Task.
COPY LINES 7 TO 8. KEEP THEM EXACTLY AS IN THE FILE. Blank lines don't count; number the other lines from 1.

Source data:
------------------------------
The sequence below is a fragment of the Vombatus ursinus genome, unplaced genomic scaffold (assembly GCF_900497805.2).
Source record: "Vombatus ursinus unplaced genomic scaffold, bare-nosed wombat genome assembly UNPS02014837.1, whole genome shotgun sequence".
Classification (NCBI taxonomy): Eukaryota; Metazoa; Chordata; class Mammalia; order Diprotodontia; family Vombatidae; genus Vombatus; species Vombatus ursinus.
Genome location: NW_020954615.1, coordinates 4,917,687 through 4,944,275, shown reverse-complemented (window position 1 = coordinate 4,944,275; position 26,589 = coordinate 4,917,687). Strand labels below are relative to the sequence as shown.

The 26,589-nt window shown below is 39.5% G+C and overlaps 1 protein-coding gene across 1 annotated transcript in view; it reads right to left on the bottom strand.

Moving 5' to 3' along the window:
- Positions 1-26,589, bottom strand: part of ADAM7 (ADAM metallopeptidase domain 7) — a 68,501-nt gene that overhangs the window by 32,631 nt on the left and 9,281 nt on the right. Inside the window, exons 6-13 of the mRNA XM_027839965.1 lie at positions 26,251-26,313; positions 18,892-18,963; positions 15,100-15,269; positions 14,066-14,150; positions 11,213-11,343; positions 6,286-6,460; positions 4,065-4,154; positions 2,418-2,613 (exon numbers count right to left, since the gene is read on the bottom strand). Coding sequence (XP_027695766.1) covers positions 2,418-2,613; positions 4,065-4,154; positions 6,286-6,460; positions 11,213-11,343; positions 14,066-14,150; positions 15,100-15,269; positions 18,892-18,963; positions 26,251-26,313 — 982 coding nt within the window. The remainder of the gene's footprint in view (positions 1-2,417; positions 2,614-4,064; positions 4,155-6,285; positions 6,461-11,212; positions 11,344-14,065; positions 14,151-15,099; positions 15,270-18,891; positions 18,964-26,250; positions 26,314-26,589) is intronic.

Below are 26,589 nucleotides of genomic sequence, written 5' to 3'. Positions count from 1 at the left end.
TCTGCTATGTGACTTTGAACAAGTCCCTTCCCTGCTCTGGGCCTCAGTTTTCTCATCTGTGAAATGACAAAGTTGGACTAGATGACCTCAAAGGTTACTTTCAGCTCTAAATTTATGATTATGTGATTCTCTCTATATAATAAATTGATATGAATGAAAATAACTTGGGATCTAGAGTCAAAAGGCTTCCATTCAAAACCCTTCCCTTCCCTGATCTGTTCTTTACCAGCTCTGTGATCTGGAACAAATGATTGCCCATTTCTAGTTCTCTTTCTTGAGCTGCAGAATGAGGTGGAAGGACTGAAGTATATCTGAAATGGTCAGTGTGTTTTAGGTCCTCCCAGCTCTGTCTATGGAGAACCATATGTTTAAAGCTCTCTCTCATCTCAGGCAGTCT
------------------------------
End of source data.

- Positions 1-26,589, bottom strand: part of ADAM7 (ADAM metallopeptidase domain 7) — a 68,501-nt gene that overhangs the window by 32,631 nt on the left and 9,281 nt on the right. Inside the window, exons 6-13 of the mRNA XM_027839965.1 lie at positions 26,251-26,313; positions 18,892-18,963; positions 15,100-15,269; positions 14,066-14,150; positions 11,213-11,343; positions 6,286-6,460; positions 4,065-4,154; positions 2,418-2,613 (exon numbers count right to left, since the gene is read on the bottom strand). Coding sequence (XP_027695766.1) covers positions 2,418-2,613; positions 4,065-4,154; positions 6,286-6,460; positions 11,213-11,343; positions 14,066-14,150; positions 15,100-15,269; positions 18,892-18,963; positions 26,251-26,313 — 982 coding nt within the window. The remainder of the gene's footprint in view (positions 1-2,417; positions 2,614-4,064; positions 4,155-6,285; positions 6,461-11,212; positions 11,344-14,065; positions 14,151-15,099; positions 15,270-18,891; positions 18,964-26,250; positions 26,314-26,589) is intronic.

Below are 26,589 nucleotides of genomic sequence, written 5' to 3'. Positions count from 1 at the left end.